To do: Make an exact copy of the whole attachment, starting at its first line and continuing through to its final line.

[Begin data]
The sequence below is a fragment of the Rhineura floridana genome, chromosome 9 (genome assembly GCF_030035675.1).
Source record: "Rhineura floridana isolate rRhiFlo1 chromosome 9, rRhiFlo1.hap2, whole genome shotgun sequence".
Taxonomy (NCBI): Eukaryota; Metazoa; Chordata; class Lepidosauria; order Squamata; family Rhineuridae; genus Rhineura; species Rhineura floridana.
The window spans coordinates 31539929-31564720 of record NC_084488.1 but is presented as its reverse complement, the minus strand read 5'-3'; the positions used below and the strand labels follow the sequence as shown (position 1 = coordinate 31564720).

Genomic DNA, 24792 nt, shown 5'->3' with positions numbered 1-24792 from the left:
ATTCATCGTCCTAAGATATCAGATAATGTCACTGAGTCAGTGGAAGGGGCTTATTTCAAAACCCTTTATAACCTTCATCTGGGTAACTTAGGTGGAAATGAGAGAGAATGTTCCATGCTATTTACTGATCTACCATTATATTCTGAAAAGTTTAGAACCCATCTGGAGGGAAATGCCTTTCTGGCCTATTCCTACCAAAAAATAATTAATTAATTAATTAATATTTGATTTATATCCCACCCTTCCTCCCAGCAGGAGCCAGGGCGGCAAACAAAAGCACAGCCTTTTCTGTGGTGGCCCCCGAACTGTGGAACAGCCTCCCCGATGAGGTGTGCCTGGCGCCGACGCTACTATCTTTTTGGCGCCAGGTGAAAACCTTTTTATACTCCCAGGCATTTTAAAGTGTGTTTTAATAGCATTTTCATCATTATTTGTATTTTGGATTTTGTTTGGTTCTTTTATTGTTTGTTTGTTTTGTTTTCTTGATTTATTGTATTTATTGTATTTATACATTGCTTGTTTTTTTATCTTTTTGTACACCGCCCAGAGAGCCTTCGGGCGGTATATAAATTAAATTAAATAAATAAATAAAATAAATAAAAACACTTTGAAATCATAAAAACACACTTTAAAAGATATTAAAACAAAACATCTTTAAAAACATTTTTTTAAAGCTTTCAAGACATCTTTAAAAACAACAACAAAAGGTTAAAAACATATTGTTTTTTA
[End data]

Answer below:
The sequence below is a fragment of the Rhineura floridana genome, chromosome 9 (genome assembly GCF_030035675.1).
Source record: "Rhineura floridana isolate rRhiFlo1 chromosome 9, rRhiFlo1.hap2, whole genome shotgun sequence".
Taxonomy (NCBI): Eukaryota; Metazoa; Chordata; class Lepidosauria; order Squamata; family Rhineuridae; genus Rhineura; species Rhineura floridana.
The window spans coordinates 31539929-31564720 of record NC_084488.1 but is presented as its reverse complement, the minus strand read 5'-3'; the positions used below and the strand labels follow the sequence as shown (position 1 = coordinate 31564720).

Genomic DNA, 24792 nt, shown 5'->3' with positions numbered 1-24792 from the left:
ATTCATCGTCCTAAGATATCAGATAATGTCACTGAGTCAGTGGAAGGGGCTTATTTCAAAACCCTTTATAACCTTCATCTGGGTAACTTAGGTGGAAATGAGAGAGAATGTTCCATGCTATTTACTGATCTACCATTATATTCTGAAAAGTTTAGAACCCATCTGGAGGGAAATGCCTTTCTGGCCTATTCCTACCAAAAAATAATTAATTAATTAATTAATATTTGATTTATATCCCACCCTTCCTCCCAGCAGGAGCCAGGGCGGCAAACAAAAGCACAGCCTTTTCTGTGGTGGCCCCCGAACTGTGGAACAGCCTCCCCGATGAGGTGTGCCTGGCGCCGACGCTACTATCTTTTTGGCGCCAGGTGAAAACCTTTTTATACTCCCAGGCATTTTAAAGTGTGTTTTAATAGCATTTTCATCATTATTTGTATTTTGGATTTTGTTTGGTTCTTTTATTGTTTGTTTGTTTTGTTTTCTTGATTTATTGTATTTATTGTATTTATACATTGCTTGTTTTTTTATCTTTTTGTACACCGCCCAGAGAGCCTTCGGGCGGTATATAAATTAAATTAAATAAATAAATAAAATAAATAAAAACACTTTGAAATCATAAAAACACACTTTAAAAGATATTAAAACAAAACATCTTTAAAAACATTTTTTTAAAGCTTTCAAGACATCTTTAAAAACAACAACAAAAGGTTAAAAACATATTGTTTTTTA